National Executive Committee, Communist Party of Ireland
16 March 2019
At its regular meeting on 16 March 2019 the National Executive Committee of the Communist Party of Ireland discussed the current situation in relation to the continuing debate about Brexit and also the decision of the Public Prosecution Service in regard to the prosecution of members of the British military in connection with the events of Bloody Sunday in Derry in 1972 and the murder by the British state military of fourteen innocent Irish citizens taking part in an anti-internment march.
In the decision of the Prosecution Service that only one out of sixteen British soldiers will face prosecution for their involvement in the events of that day, the British state has concurred in the assertion that the bodies of fourteen civilians are insufficient evidence for prosecuting all those involved. The only soldier who may face charges will have the full financial and legal support of the British state.
The only prosecutions considered were those of individual soldiers, never of their commanding officers, nor of the politicians responsible. While an individual soldier may be sacrificed, the real decision-makers—the British state, politicians, and military command—will remain untouched and untouchable.
It is against this background that working people need to understand the comments made on 6 March in the British parliament by the Secretary of State, Karen Bradley,* not as the comments of an ill-informed or ignorant British Tory politician but rather as a very clear political message of support to the British military establishment: that their service in protecting the interests of imperialism will go unchallenged.
The campaign of the families of the victims in both the Derry and the Ballymurphy mass murders to expose the lies and cover-ups must be applauded, and acceptance that their family members, friends and neighbours were murdered as part of a deliberately organised and directed policy by the British state. Their persistent and unwavering campaign, which has gone on for forty-seven years and continues today, must be supported.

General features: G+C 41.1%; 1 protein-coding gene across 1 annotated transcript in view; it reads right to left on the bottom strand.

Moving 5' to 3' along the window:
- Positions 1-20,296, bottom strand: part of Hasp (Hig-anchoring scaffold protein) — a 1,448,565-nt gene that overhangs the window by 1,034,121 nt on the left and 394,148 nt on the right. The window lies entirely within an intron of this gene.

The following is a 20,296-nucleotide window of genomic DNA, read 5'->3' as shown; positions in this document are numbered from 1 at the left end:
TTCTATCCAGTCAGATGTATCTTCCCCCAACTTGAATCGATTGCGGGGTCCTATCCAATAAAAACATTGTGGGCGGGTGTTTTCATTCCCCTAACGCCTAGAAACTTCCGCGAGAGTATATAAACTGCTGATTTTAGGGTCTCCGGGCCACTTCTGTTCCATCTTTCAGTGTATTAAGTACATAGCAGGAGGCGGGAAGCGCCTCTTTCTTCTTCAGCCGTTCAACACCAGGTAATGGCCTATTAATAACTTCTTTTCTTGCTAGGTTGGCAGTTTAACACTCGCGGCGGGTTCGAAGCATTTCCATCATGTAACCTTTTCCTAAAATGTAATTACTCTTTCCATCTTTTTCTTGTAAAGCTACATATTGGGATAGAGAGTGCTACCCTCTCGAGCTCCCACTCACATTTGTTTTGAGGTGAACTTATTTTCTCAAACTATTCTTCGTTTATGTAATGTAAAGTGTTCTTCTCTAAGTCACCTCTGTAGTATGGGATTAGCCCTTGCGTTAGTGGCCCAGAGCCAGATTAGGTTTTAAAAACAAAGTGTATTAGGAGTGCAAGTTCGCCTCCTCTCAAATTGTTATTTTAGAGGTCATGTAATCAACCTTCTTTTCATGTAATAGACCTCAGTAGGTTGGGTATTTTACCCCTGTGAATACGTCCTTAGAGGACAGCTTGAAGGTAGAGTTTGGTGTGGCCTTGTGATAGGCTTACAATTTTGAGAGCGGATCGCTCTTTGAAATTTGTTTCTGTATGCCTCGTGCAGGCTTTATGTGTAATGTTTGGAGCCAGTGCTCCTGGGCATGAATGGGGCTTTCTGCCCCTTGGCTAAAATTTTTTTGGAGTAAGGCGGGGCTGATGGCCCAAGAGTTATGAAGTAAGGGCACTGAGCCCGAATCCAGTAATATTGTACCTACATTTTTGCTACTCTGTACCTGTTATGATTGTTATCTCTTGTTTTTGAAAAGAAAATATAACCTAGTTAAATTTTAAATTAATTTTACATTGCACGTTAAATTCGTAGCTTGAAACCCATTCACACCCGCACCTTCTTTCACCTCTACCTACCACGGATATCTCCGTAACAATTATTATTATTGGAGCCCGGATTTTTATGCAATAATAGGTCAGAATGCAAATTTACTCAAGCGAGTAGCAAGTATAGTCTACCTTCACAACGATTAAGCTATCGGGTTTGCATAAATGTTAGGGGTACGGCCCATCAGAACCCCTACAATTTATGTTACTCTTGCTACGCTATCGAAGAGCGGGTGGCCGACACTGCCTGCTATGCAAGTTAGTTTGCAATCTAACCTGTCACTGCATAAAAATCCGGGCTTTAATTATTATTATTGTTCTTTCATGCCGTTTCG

The crisis within the ruling class deepens. The continuing struggle within the British establishment and state regarding Brexit and the extent of the relationship or separation between Britain and the European Union continue to expose the deep fissures within the British ruling class and within British social democracy.
This crisis within the European Union has also exposed the subservient relationship of the Irish ruling class towards the EU. The Irish establishment are being increasingly exposed as vassals of the EU, and have allowed the Irish national democratic question to be used as a foil by all sides, both pro and anti-Brexit forces within Britain, and by the EU.
Neither side in this struggle cares for the working class of Ireland: they are simply using the imposed British border in Ireland as a means to an end, to secure their own interests.
The CPI continues to assert its long-held position that the only lasting solution is to end partition and to end the domination of both British and EU imperialism. What is becoming clearer is that many business and farming interests, particularly from a unionist political background, as well as business interests throughout the whole country, now see the all-Ireland economy as being in their own material interests.
The CPI reasserts its view that it is opposed to any border across our country, or the use of divisions among our people, as a blocking mechanism, and that any boundary between the British state and the European Union should be at the borders of Britain itself.
The CPI calls for the unity of all those forces that oppose imperialist domination and calls on them to work together to build the forces necessary to take advantage of the crisis within the British ruling class and a bankrupt Irish establishment to push forward the demand for ending division and partition, to articulate the possibilities of what a new Ireland would hold for the working class of Ireland.
*She stated that the killings by the police and the British military “were not crimes. They were people acting under orders and under instruction and fulfilling their duty in a dignified and appropriate way.”